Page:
Sherman's Food Adventures: Anh + Chi

Anh + Chi

Really, if you've been to one Vietnamese restaurant in town, you've probably been given a preview to all of the other ones.  Usually minimalist and adorned with linoleum floors, dusty plastic plants and mirrors galore, the Vietnamese Pho joint does its best impersonation of a hermit crab.  They take over whatever restaurant there was before and generally do very little to renovate.  Don't even get me started on the washrooms...  Oh and if there is a test regarding what is on the menu, well, we've had enough practice to ace it.  But wait, rising from the ashes of the ol' Pho Hoang is the newly renovated and reinvented Anh + Chi (owner passed the reigns to the children).

Seeing how it has suddenly become the social media darling since it opened last week, Boss Woman, Bam Bam, Pebbles, Bear and introducing R2D2, joined me to see what the fuss was all about after our softball game.  We started off conservatively with the Pho Hoang which was modest in size.  This was pretty standard stuff with a broth that was clean, but a touch bland.  The noodles were still chewy and didn't clump up too much.  As for the meats, they were sliced thin and tender.  Next up was the Cơm Chiên consisting of wok-fried rice with egg and chicken.  As much as this didn't impress visually, it was on point in terms of texture and taste.  The rice was chewy and nutty while being properly seasoned.  The well-charred chunks of chicken added a certain smokiness to the dish.

One of my favourite items was the Bánh Xèo or Vietnamese crisp rice flour, coconut milk & turmeric crêpe filled with pork, prawn, bean sprouts and mung bean.  Textually, the thin and crispy crepe held up to the wet ingredients.  I thought the prawn and pork were on point while the sprouts were cooked-through, but still were crunchy and not overly wet.  Of all the things on the menu, I thought Bear would choose the short ribs on rice, but he suggested the Chú Tư or trio of meat including lemongrass chicken, short ribs and pork chop.  Ah yes, all meat and no filler (including his beloved short ribs).  This was on point in terms of meat texture as the chicken was juicy while the pork and short ribs were sufficiently tender.  The dish did suffer from underseasoning though.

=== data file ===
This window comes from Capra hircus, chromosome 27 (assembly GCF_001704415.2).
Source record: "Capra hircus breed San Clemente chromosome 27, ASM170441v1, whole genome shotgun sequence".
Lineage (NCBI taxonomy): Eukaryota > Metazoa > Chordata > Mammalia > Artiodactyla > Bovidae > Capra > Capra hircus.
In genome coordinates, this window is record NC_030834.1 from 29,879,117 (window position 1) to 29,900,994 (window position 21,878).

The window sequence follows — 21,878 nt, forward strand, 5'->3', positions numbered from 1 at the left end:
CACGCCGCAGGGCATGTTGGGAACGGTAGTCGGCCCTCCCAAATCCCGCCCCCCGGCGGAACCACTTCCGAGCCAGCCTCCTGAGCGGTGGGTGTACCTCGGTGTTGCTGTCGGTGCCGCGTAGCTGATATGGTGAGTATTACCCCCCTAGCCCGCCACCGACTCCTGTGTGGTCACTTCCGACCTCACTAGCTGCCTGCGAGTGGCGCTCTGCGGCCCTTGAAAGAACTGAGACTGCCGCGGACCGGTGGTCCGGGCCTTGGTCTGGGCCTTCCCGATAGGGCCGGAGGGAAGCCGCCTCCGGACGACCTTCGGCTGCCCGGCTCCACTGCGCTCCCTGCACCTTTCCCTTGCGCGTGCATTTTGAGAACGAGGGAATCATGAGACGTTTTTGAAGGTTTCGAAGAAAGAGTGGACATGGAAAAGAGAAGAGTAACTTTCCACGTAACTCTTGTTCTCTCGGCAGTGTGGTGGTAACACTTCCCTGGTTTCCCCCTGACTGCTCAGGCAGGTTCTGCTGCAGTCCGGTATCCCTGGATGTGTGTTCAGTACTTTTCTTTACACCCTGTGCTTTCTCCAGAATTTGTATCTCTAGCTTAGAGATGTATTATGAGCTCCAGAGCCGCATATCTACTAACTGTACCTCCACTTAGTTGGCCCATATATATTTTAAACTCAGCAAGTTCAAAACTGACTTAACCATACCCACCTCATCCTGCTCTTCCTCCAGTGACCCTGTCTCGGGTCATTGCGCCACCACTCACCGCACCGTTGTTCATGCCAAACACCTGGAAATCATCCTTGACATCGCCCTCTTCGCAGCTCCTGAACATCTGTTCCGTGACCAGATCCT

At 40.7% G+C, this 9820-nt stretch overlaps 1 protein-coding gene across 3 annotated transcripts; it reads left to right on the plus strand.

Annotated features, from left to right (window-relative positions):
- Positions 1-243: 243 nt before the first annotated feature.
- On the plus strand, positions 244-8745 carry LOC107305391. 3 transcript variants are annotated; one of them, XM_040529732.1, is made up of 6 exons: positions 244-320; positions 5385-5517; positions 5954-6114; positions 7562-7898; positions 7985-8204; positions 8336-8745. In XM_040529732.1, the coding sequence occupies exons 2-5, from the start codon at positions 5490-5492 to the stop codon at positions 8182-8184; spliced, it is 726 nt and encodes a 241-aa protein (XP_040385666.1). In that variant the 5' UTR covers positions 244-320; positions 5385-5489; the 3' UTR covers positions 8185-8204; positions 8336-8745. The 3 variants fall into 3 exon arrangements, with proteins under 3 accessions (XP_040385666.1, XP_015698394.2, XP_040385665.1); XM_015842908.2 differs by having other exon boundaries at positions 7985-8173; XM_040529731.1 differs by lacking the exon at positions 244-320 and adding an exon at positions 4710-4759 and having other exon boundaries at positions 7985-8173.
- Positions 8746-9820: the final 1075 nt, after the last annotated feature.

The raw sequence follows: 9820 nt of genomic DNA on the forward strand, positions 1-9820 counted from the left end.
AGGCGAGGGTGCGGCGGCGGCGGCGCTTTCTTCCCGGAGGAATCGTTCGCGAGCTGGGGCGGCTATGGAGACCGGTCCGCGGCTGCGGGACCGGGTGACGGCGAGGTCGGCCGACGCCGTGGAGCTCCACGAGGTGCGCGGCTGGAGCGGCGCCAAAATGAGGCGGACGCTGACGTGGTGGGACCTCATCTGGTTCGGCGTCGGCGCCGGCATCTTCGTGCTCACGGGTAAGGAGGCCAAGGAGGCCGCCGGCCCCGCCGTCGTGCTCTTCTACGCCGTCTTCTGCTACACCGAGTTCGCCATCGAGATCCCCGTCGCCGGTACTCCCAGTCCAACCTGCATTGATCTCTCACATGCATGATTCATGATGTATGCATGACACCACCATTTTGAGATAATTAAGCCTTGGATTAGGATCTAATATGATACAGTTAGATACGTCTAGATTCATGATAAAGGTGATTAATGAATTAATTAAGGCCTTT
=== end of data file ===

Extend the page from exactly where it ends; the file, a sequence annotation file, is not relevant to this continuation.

We went ahead and tried both flavours of their Cánh Gà including the Chili Fish Sauce Wings and Butter Garlic Wings.  The wings featured crispy skin that was well-rendered.  The meat wasn't exactly juicy nor was it dry either.  We found that the chili fish sauce was much more impactful compared to the butter garlic.  It was slightly spicy, a bit sticky (sweet glaze) and of course salty from the fish sauce.  I wasn't sure that the lemon juice on the side really was necessary for this flavour.  On the other hand, it was very necessary for the butter garlic as it was rather bland.  Yes, there was some hits of garlic, but the wings were underseasoned.  At the very least, the lemon juice added a zip.

We also got the Cá Chiên or whole red snapper on a bed of mango salad and drizzled with chili fish sauce.  Okay, that wasn't really a whole red snapper, rather, it was a fillet.  With that being said, it was prepared expertly where the exterior was nicely seared while the meat was moist and buttery.  It was also underwhelming in flavour, but the mango salad did its job by adding acidity, sweetness and sharpness from the onions.  Majestically plated, the Khay Bánh Hỏi Lụi Nướng was a platter consisting of house-made pork sausage, bamboo pith, beef in betel leaf, grilled chicken, spring roll & grilled prawn.  This was a prepare-your-own salad roll dish that had resembled parts of Bo 7 Mon.  Definitely interactive and fairly decent.  Overall, the food was pretty good, if not expensive for the portion size.  However, given the renovations and now fitting into the Main Street hipster scene, I guess there is a price to be paid.

The Good:
- Inviting and hip dining space
- Attentive service 
- Although there are standards on the menu, there are more unique choices to be found
The Bad:
- Expensive (but remember you are not only paying for the food now...)
- Smallish portions
- Flavours could be more impactful